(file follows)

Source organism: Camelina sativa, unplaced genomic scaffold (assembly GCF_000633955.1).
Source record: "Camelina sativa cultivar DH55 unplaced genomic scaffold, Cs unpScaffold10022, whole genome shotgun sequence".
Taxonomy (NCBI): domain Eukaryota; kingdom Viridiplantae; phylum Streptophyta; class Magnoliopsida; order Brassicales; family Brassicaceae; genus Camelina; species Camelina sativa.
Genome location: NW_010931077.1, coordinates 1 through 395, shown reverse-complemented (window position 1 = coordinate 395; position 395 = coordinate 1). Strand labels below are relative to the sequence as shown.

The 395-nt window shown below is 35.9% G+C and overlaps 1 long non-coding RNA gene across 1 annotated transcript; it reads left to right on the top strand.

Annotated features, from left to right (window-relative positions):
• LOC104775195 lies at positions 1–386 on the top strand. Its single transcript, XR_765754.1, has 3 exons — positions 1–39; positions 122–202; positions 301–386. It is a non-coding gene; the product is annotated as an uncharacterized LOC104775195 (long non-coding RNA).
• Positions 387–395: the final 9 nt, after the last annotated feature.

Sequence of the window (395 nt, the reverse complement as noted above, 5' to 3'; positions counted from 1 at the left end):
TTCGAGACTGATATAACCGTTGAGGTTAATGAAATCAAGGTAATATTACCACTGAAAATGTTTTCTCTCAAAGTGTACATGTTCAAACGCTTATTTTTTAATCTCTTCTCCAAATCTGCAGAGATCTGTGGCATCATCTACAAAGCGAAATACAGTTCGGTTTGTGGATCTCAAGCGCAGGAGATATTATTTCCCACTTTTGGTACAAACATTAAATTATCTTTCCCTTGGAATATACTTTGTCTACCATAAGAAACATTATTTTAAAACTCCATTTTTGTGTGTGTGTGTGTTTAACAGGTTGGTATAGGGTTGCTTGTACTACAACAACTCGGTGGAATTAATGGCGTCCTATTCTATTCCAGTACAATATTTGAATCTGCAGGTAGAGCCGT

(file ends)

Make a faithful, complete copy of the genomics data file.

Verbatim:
Source organism: Camelina sativa, unplaced genomic scaffold (assembly GCF_000633955.1).
Source record: "Camelina sativa cultivar DH55 unplaced genomic scaffold, Cs unpScaffold10022, whole genome shotgun sequence".
Taxonomy (NCBI): domain Eukaryota; kingdom Viridiplantae; phylum Streptophyta; class Magnoliopsida; order Brassicales; family Brassicaceae; genus Camelina; species Camelina sativa.
Genome location: NW_010931077.1, coordinates 1 through 395, shown reverse-complemented (window position 1 = coordinate 395; position 395 = coordinate 1). Strand labels below are relative to the sequence as shown.

The 395-nt window shown below is 35.9% G+C and overlaps 1 long non-coding RNA gene across 1 annotated transcript; it reads left to right on the top strand.

Annotated features, from left to right (window-relative positions):
• LOC104775195 lies at positions 1–386 on the top strand. Its single transcript, XR_765754.1, has 3 exons — positions 1–39; positions 122–202; positions 301–386. It is a non-coding gene; the product is annotated as an uncharacterized LOC104775195 (long non-coding RNA).
• Positions 387–395: the final 9 nt, after the last annotated feature.

Sequence of the window (395 nt, the reverse complement as noted above, 5' to 3'; positions counted from 1 at the left end):
TTCGAGACTGATATAACCGTTGAGGTTAATGAAATCAAGGTAATATTACCACTGAAAATGTTTTCTCTCAAAGTGTACATGTTCAAACGCTTATTTTTTAATCTCTTCTCCAAATCTGCAGAGATCTGTGGCATCATCTACAAAGCGAAATACAGTTCGGTTTGTGGATCTCAAGCGCAGGAGATATTATTTCCCACTTTTGGTACAAACATTAAATTATCTTTCCCTTGGAATATACTTTGTCTACCATAAGAAACATTATTTTAAAACTCCATTTTTGTGTGTGTGTGTGTTTAACAGGTTGGTATAGGGTTGCTTGTACTACAACAACTCGGTGGAATTAATGGCGTCCTATTCTATTCCAGTACAATATTTGAATCTGCAGGTAGAGCCGT